Established in 1966 and envisioned to be the center of arts of culture in the Philippines, the Cultural Center of the Philippines Complex houses some of the country’s most recognizable brutalist edifices designed by renowned architects Leandro Locsin, Francisco Mañosa–both National Artists–and Froilan Hong.
1. Tanghalang Pambansa (National Theater, Theater of Performing Arts)
Arguably one of the most recognized Marcos-era structures, the Tanghalang Pambansa was designed by National Artist for Architecture, Leandro V. Locsin. The construction for this brutalist edifice started in 1966 with Alfredo Juinio serving as the building’s structural engineer and DM Consunji as the builder.
And while it’s known today as Tanghalang Pambansa, it was first called the Theater of Performing Arts when it was inaugurated on September 8, 1969.
Since its inception, this architectural landmark has housed four theaters which were named after some of the country’s most recognized composers, poets, and playwrights–Nicanor Abelardo, Aurelio Tolentino, Huseng Batute, and Manuel Conde. And aside from the four theaters, the building also has three exhibit halls and another three hallways (used for displaying artwork), a library, as well as the administrative offices of the Cultural Center of the Philippines.
2. Sofitel Philippine Plaza
Built in 1976 to house the delegates for the annual meeting of the International Monetary Fund, it has since been rebranded several times over the years. From Hotel Philippine Plaza to The Westin Philippine Plaza to it current name, Sofitel Philippine Plaza.
This Locsin-designed hotel has hosted notable guests over the years including Brunei Royalty Mohamed Bolkiah, Hillary Clinton, Al Gore, and Tony Blair.
3. Coconut Palace
Designed by renowned Filipino architect and National Artist, Francisco Mañosa, the Coconut Palace was built at the cost of Php 37 Million which was partly funded by the controversial coconut levy fund. Some of the materials used for its construction include several types of hardwood including tugas, narra, balayong, and the Imelda Madera, or Imelda wood–a specially engineered and chemically treated coconut lumber used as the solid foundation of the building.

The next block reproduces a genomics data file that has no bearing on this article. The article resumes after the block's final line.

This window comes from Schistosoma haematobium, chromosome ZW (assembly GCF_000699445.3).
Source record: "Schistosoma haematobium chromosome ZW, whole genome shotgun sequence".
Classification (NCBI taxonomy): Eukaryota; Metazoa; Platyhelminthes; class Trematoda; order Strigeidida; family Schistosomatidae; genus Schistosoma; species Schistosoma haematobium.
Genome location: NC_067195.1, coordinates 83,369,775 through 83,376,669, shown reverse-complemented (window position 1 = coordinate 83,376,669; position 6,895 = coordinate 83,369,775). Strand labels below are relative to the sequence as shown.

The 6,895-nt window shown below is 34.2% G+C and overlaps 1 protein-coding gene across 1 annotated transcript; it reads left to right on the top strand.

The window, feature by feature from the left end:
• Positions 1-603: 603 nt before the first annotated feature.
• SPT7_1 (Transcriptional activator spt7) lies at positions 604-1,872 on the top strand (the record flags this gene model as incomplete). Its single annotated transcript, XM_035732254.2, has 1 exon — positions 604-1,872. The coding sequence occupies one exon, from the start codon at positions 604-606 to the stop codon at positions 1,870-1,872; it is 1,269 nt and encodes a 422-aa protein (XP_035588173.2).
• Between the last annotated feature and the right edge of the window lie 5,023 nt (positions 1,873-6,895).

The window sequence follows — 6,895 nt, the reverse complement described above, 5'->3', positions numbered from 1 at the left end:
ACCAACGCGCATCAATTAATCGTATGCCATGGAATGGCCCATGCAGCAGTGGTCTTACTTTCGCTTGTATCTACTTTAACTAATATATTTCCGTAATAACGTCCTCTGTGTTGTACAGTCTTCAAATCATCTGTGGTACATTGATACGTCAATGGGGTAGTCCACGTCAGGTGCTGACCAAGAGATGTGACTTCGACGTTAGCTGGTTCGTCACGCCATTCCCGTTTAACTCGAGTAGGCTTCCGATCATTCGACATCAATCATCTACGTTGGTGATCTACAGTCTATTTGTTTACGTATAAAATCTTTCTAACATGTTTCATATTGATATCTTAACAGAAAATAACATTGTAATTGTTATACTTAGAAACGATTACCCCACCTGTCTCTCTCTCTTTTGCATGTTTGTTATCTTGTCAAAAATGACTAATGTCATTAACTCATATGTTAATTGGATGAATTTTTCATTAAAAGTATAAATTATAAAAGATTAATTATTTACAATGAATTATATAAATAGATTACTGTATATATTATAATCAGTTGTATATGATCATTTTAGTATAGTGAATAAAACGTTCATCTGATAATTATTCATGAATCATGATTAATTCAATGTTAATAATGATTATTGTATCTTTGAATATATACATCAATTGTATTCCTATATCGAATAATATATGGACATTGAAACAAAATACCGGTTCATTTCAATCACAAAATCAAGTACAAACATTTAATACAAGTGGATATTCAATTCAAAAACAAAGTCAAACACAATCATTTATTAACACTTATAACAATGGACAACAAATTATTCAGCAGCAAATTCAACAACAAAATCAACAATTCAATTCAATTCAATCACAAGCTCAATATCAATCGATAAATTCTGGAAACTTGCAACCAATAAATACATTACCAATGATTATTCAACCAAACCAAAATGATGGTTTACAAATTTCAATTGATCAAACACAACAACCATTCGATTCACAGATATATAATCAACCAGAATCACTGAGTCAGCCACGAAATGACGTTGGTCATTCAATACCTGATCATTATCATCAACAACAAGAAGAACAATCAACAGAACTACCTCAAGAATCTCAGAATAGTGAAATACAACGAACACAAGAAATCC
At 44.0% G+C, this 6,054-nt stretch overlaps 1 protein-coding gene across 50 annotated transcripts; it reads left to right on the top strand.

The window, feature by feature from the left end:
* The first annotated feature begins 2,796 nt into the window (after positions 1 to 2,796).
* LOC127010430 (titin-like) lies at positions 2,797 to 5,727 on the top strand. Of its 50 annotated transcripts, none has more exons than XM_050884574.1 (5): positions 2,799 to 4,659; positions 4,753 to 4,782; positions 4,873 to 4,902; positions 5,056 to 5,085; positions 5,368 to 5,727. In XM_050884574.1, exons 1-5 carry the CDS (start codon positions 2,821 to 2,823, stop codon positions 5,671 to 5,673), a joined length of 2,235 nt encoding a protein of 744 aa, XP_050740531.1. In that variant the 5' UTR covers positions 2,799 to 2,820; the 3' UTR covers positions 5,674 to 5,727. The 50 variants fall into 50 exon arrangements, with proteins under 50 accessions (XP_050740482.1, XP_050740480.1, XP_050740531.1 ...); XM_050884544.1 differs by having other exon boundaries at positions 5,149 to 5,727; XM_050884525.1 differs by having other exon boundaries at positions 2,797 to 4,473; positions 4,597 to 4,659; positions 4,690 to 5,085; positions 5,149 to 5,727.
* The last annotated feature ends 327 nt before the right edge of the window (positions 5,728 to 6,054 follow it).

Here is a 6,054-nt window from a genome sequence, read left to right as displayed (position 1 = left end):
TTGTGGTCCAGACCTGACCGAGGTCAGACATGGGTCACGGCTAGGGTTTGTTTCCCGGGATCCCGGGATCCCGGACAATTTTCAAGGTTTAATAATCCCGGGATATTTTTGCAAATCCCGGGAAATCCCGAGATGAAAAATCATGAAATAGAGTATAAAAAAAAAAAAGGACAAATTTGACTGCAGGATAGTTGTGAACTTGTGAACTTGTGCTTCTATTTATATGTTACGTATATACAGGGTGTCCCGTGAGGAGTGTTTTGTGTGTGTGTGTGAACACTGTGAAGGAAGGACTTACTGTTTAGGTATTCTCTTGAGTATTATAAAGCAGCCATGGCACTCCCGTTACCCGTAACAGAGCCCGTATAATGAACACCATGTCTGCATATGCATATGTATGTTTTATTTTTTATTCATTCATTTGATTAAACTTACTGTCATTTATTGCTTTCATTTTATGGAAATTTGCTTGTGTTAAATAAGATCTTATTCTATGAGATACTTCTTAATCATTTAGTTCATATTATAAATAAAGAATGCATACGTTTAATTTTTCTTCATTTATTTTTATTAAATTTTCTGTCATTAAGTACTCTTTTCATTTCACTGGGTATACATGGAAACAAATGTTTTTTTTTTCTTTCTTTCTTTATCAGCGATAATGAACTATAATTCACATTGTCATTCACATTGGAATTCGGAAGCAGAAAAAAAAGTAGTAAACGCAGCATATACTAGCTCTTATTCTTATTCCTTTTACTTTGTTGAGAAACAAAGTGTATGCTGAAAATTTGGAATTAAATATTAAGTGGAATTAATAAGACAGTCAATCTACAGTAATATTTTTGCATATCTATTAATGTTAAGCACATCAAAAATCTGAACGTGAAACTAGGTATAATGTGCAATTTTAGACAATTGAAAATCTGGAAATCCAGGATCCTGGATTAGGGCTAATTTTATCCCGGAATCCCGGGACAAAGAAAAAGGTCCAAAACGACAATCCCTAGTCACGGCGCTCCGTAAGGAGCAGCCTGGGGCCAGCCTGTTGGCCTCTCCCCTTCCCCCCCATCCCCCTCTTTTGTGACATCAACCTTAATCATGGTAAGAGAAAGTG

Now owned by the Government Service Insurance System, it briefly served as the official residence of the Office of the Vice President during the term of Jejomar Binay.
4. Tanghalang Francisco Balagtas (Folk Arts Theater)
Another brutalist, Locsin-designed edifice in this list is Tanghalang Francisco Balagtas (formerly Folk Arts Theater). Completed in just 77 days in time for the country’s hosting of the Miss Universe 1974 pageant its seating capacity is said to reach as high as 8,500.
In its heyday, the theater was the top choice for local and visiting international acts to hold their concerts. While it certainly is a far cry from what it used to be, it now serves as the headquarters of the Day by Day Christian Ministries while the National Music Competitions for Young Artists (NAMCYA) also maintains an office within its premises.
5. The Manila Film Center
Designed by Architect Froilan Hong, the design of this infamous edifice was inspired by the famous Greek Parthenon. During its construction, a scaffolding collapsed–trapping over 160 workers under a quick-drying cement. While the official tally of those who perished remains to be disputed, it is estimated that at least 30 to as high as 100 lost their lives that day.
Just in time for its completion, it hosted the country’s first international film festival that was envisioned to rival that of Cannes and Venice.
Over the years, however, the building fell into disrepair starting from the 1990 earthquake that struck Manila and the rest of Luzon. During the time of former Senate President Franklin Drilon, the Philippine Senate considered relocating to the Film Center but the plan was later shelved.
6. Philippine International Convention Center
Having made history as the first international convention center in Asia–-the Philippine International Convention Center completes the trifecta of Locsin-designed brutalist edifices within the Cultural Center of the Philippines Complex.
Comprised of five building modules, it was inaugurated in September 5, 1976 in time to host the Annual Meetings of the International Monetary Fund and the World Bank Group. It also features a sculpture garden launched by the Department of Foreign Affairs and the National Commission for Culture and the Arts to commemorate the country’s hosting of the 1996 APEC Summit.
The Manila Project
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